The biggest difference between NFL Commissioner Roger Goodell and his peers arises from the fact that, in our view, Goodell hasn’t forgotten what it’s like to be a fan of the sport he runs. And so he thinks and communicates like a fan, especially when talking to other fans.
After he finished calling out draft picks on Friday night from the stage at Radio City Music Hall, he held court for an extended period of time with a throng of fans near the ESPN broadcast platform. On Saturday, Goodell talked to a group of fans at the draft who won a chance for a sit-down with the Commish, and he spoke about the issue of rookie pay in a manner that surely will resonate with everyone who hears his words.
Except the rookies and their agents.
“I love [Rams quarterback] Sam Bradford, and I hope he’s great, but he
probably made somewhere between $40 and $45 million the night before
last,” Goodell said. “He has not even hit
the field yet and that’s a guaranteed contract. So if Sam Bradford
can’t play, what good does that do any other NFL player? As much as I
like these young rookies, and I do think they’re terrific, it’s crazy
to give someone who hasn’t proven themselves on the NFL field $45
“I think over these three days, we will give $600 million in
guaranteed money to these rookies that you’re hearing their names. $600
million. And if let’s just say half of them don’t make it and the money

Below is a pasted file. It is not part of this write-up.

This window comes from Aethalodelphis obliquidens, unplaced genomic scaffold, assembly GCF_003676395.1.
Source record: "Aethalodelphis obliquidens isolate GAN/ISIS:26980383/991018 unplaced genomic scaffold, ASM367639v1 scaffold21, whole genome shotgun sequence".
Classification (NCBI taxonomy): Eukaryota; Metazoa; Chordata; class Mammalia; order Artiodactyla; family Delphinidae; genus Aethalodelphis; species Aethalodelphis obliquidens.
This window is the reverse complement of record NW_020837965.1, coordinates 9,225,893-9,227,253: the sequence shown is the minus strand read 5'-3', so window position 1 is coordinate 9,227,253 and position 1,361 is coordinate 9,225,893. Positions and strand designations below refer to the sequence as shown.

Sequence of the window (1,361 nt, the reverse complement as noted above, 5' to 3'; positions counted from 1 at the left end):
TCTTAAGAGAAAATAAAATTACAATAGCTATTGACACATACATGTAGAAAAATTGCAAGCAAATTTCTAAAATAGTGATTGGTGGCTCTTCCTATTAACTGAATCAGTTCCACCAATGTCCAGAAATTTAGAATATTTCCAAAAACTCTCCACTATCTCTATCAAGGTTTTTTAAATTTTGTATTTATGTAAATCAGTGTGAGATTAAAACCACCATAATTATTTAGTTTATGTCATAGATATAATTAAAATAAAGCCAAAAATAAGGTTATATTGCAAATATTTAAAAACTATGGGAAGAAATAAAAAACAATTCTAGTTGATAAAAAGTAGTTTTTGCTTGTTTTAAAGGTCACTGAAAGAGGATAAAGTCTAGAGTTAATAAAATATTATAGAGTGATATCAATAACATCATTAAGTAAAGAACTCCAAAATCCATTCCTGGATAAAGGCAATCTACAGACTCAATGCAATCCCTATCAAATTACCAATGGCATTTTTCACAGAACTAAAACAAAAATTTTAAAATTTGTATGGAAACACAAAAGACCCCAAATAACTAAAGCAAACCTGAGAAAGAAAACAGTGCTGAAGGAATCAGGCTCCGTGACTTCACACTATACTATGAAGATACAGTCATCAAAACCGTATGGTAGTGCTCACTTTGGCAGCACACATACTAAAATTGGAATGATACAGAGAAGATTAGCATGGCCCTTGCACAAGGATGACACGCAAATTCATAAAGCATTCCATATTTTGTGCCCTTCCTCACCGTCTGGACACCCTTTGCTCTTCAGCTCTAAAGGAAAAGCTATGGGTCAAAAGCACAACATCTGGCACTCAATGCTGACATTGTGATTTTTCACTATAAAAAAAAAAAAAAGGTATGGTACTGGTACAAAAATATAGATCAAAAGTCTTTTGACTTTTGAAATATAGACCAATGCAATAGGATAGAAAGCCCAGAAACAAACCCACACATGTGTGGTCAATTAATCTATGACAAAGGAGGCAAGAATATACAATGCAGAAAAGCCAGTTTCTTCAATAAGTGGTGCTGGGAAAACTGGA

is equivalent to this, that’s $300 million out the door. It doesn’t go
to veterans, it doesn’t go to owners. It goes to somebody who couldn’t
play the game. That’s wasting money.”
He’s right. Now that the draft is over, we can focus on the fact that history tells us roughly half of the players picked will indeed be busts. And so roughly half of them won’t live up to the huge contracts those taken at the top of the process will receive.
It’s an issue on which the NFL and the union appear to now agree, and a deal likely would be reached on this point if/when a consensus can be established as to the broader issue of pay and benefits for all players. Still, there’s a strong sense in league circles that 2010 will be the last year of the “free money” — and any rookies who don’t like what they’re offered in the coming months and who contemplate sitting out the year and re-entering the draft should keep that in mind.